David L. Mills

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David L. Mills
DL Mills-2.jpg
David L. Mills, 2005
Born (1938-06-03) June 3, 1938 (age 84)
Alma mater
Known for
Scientific career
InstitutionsUniversity of Delaware

David L. Mills (born June 3, 1938) is an American computer engineer and Internet pioneer.[1] Mills earned his PhD in Computer and Communication Sciences from the University of Michigan in 1971. While at Michigan he worked on the ARPA sponsored Conversational Use of Computers (CONCOMP) project and developed DEC PDP-8 based hardware and software to allow terminals to be connected over phone lines to an IBM 360 mainframe.[2][3]

Mills was the chairman of the Gateway Algorithms and Data Structures Task Force (GADS) and the first chairman of the Internet Architecture Task Force.[4] He invented the Network Time Protocol (1981),[5][6] the DEC LSI-11 based fuzzball router that was used for the 56 kbit/s NSFNET (1985),[7] inspired the author of ping for BSD (1983),[8] and had the first FTP implementation. He has authored numerous RFCs.

In 1999 he was inducted as a Fellow of the Association for Computing Machinery, and in 2002, he was inducted as a Fellow of the Institute of Electrical and Electronics Engineers (IEEE). In 2008, Mills was elected a member of the National Academy of Engineering (NAE) for contributions to Internet timekeeping and the development of the Network Time Protocol. In 2013 he received the IEEE Internet Award "For significant leadership and sustained contributions in the research, development, standardization, and deployment of quality time synchronization capabilities for the Internet."[9]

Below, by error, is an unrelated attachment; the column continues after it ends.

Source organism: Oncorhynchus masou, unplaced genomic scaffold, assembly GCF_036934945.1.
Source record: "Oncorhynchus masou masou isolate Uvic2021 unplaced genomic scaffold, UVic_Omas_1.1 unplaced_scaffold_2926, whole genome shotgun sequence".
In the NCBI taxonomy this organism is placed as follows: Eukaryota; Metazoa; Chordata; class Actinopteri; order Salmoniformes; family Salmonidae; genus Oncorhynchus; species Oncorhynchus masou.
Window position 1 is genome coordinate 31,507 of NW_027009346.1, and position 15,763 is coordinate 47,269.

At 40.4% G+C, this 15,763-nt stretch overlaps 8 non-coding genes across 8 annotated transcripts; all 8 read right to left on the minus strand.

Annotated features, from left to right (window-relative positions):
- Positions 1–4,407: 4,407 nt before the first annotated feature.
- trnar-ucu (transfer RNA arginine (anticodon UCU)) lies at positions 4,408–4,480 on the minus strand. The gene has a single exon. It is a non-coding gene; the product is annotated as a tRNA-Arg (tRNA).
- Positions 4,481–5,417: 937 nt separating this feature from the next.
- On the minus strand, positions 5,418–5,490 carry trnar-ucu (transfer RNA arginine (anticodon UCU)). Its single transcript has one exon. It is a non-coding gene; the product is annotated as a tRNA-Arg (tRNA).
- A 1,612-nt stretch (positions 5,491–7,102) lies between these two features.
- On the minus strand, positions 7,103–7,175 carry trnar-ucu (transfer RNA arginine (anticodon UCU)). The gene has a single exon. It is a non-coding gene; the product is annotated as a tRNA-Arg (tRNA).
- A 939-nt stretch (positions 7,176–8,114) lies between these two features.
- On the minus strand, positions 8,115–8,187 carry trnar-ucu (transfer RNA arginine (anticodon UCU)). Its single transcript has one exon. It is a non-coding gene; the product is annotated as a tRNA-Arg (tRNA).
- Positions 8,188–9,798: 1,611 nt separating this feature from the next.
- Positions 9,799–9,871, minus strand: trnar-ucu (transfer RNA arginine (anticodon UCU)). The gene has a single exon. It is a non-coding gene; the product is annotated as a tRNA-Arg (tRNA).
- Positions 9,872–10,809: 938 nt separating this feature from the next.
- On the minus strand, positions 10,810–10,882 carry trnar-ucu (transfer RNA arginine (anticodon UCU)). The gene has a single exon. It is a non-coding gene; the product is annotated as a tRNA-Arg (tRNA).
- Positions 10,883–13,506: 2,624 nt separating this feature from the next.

Currently, Dr. Mills is an emeritus professor at the University of Delaware, where he was a full professor from 1986 to 2008. He also currently holds an adjunct appointment at Delaware so that he can continue to teach.

Mills is an amateur radio operator, callsign W3HCF.[10][11]


  1. ^ "David L. Mills Biography and Credentials", University of Delaware
  2. ^ The Data Concentrator, David Mills, May 1968, CONCOMP Project, University of Michigan, Ann Arbor
  3. ^ System/360 interface engineering report, D. L. Mills, November 1967, CONCOMP Project, University of Michigan, Ann Arbor
  4. ^ John S. Quarterman (1990). Matrix: Computer Networks and Conferencing Systems Worldwide (2 ed.). Digital Press. pp. 185–186. ISBN 1555580335.
  5. ^ RFC 778: DCNET Internet Clock Service, D.L. Mills, COMSAT Laboratories, April 18, 1981
  6. ^ RFC 958: Network Time Protocol (NTP), D.L. Mills, M/A-COM Linkabit, September 1985
  7. ^ "Fuzzball: The Innovative Router" Archived 2011-05-20 at the Wayback Machine, web page on NSF's "The Internet: Changing the Way We Communicate" Archived 2011-05-14 at the Wayback Machine
  8. ^ "The Story of the PING Program" Archived 2011-05-14 at the Wayback Machine, Mike Muuss
  9. ^ "IEEE Internet Award Recipients: 2013 - David Mills", IEEE Web site, accessed 27 January 2013
  10. ^ Dave Mills Personal Stuff, Web page, University of Delaware
  11. ^ "Amateur License - W3HCF - Mills, David L", FCC Universal Licensing System

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